Design/methodology/approach

This paper applies both the Taguchi and Shainin experimental design techniques to optimizing the design of honeycomb composite joints. The techniques are fully applied, the results analysed and their user friendliness is assessed.

Findings

This paper identifies an optimum parameter setting for composite joints gained from applying these experimental design techniques. Significant improvements in joint strength are achieved through identifying a new joint setting.

Practical implications

The adoption of the experimental design techniques outlined in this paper and their application to a real engineering problem will enable a company to apply the techniques and to attain improvements in terms of cost and quality.

Originality/value

The analysis of both the Taguchi and Shainin methodologies and the resulting conclusions as to their effectiveness for industry is the real value of this paper. This paper will be valuable for quality professionals, design engineers and manufacturing specialists in a wide range of industries.

Details

International Journal of Productivity and Performance Management, vol. 54 no. 8
Type: Research Article
ISSN: 1741-0401

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Article
Publication date: 24 May 2013

Ruben Huertas‐Garcia, Agusti Casas‐Romeo and Esther Subira

Internet is set to be one of the main channels of distribution in the future and already greatly facilitates product evaluation thanks to the information available on the…

Abstract

Purpose

Internet is set to be one of the main channels of distribution in the future and already greatly facilitates product evaluation thanks to the information available on the net. The main advantages of electronic shopping over other channels include the reduced costs of searching for products and for product‐related information. Research has stressed the importance of quality information in web site design. The perceived utility of a web site depends on the perceived utility of its content (i.e. quality of information on product characteristics) and its presentation of that content. This paper compares the ways in which a web site's content and content presentation affect the product choice of two consumer groups from different cultures. The paper aims to discuss these issues.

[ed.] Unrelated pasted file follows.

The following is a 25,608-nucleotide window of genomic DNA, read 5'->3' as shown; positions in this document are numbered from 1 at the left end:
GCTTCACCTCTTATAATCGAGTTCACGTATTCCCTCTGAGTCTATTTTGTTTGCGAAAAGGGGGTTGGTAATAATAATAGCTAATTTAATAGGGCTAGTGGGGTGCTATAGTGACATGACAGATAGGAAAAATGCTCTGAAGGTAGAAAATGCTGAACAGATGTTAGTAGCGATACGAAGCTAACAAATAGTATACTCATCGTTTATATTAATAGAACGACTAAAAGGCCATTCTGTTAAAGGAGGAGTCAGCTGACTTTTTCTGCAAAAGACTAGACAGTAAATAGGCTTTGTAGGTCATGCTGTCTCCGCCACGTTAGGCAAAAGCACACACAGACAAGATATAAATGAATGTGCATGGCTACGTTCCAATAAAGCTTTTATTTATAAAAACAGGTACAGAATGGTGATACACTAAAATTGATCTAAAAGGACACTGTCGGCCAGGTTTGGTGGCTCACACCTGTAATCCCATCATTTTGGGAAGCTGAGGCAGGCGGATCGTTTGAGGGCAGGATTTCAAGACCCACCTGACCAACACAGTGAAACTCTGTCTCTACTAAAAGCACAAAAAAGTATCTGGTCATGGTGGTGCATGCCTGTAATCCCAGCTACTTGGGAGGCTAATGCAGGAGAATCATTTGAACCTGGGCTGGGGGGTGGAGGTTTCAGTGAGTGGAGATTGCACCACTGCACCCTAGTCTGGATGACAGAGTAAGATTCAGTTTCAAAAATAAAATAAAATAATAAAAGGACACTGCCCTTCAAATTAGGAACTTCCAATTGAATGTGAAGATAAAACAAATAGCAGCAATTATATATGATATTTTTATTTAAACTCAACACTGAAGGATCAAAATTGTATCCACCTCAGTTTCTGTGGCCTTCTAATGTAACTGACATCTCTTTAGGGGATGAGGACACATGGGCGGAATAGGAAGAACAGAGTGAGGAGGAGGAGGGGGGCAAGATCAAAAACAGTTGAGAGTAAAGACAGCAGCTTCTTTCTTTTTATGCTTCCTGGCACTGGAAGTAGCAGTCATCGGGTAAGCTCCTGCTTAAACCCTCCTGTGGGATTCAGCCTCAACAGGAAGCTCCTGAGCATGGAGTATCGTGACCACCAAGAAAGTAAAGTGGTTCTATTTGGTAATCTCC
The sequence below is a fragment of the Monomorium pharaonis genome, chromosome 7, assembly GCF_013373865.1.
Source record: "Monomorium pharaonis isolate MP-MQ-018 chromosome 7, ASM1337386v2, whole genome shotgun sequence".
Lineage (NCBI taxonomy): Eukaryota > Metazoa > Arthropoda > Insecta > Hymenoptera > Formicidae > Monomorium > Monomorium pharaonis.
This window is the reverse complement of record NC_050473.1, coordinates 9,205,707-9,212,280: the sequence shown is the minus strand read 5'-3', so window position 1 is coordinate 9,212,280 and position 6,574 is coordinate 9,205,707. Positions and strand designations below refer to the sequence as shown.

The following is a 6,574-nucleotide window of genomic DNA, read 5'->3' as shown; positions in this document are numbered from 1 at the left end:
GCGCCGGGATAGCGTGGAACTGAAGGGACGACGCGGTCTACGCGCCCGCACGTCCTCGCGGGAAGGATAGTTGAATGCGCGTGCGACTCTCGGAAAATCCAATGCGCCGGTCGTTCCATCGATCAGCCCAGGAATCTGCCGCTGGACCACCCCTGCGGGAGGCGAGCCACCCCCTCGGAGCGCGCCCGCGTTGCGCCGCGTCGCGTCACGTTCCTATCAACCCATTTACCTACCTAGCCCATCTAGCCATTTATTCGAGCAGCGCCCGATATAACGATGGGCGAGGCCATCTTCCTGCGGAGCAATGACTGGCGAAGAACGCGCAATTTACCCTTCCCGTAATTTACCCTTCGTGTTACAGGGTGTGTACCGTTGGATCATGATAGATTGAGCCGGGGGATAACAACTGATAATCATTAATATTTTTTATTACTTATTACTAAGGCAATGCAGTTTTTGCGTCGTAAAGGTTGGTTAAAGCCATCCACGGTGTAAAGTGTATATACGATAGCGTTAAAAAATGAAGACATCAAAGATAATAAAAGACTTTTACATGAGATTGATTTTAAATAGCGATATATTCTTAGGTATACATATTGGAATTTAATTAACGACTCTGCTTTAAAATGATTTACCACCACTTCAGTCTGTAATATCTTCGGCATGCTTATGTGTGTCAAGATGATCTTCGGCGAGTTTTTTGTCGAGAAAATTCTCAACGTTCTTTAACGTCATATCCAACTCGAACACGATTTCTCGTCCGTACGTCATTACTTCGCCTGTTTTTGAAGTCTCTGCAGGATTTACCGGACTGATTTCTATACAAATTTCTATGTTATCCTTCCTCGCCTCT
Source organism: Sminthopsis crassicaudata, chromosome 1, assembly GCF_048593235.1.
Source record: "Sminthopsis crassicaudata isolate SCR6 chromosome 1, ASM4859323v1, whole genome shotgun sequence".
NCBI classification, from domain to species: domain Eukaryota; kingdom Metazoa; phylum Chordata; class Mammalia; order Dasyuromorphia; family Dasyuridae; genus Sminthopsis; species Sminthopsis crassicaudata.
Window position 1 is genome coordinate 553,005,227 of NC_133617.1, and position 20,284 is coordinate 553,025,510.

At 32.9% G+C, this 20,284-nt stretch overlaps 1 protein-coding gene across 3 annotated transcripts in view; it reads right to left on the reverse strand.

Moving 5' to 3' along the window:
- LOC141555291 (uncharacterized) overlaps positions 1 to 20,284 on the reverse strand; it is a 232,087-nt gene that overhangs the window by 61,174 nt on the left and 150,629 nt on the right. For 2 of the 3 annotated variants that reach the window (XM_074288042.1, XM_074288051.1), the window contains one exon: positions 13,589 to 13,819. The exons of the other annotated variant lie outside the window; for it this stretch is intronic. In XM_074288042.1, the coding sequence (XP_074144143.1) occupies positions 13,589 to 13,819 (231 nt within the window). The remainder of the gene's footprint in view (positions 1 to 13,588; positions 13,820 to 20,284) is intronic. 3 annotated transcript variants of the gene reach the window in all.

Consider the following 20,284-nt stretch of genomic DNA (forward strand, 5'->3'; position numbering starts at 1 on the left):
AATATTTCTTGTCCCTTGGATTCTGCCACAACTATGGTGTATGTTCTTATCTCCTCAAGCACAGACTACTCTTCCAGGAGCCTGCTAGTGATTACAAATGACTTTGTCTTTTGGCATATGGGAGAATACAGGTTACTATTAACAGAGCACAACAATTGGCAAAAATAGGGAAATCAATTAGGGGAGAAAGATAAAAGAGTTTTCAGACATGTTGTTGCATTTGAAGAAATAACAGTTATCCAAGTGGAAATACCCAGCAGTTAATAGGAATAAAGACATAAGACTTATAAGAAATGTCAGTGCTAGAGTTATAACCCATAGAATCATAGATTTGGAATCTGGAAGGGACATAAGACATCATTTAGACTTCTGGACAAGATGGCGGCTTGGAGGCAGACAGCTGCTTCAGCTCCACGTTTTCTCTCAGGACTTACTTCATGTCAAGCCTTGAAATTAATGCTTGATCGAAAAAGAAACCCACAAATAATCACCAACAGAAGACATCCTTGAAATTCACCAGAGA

Design/methodology/approach

The authors conduct an exploratory study to determine the key factors which may be used in a later conclusive research. The authors propose a tool based on the statistical design of experiments to determine the number of significant factors used by two market segments (Spanish and US students) when selecting a bottle of wine sold via a web site.

Findings

The authors identify key extrinsic factors of consumers' perceived utility when selecting a bottle of wine from a web site and analyse whether cross‐cultural aspects are significant in this choice. The authors assume that web site evaluations made by users from different geographical areas reflect their preferences for more familiar designs.

Research limitations/implications

The sample size does not enable us to determine the significance of certain variables. Moreover, the sample is not fully representative of the overall consumer population, and so inferences cannot be made about all consumers. However, since the study is exploratory with a theoretical content, the results can be considered valid.

Practical implications

Web page designers need to take into account the cultural characteristics of their target market in the presentation and content of their sites.

Originality/value

The internet marketing literature considers cultural differences in web design as a tool to improve user confidence and attitude. However, few studies have examined the effects of the cultural adaptation of web sites on user evaluations. Here, the authors propose a straightforward procedure for calculating the main effects of web site attributes. Yates' algorithm and the normal probability plot, proposed by Daniel, can be implemented in any spread sheet.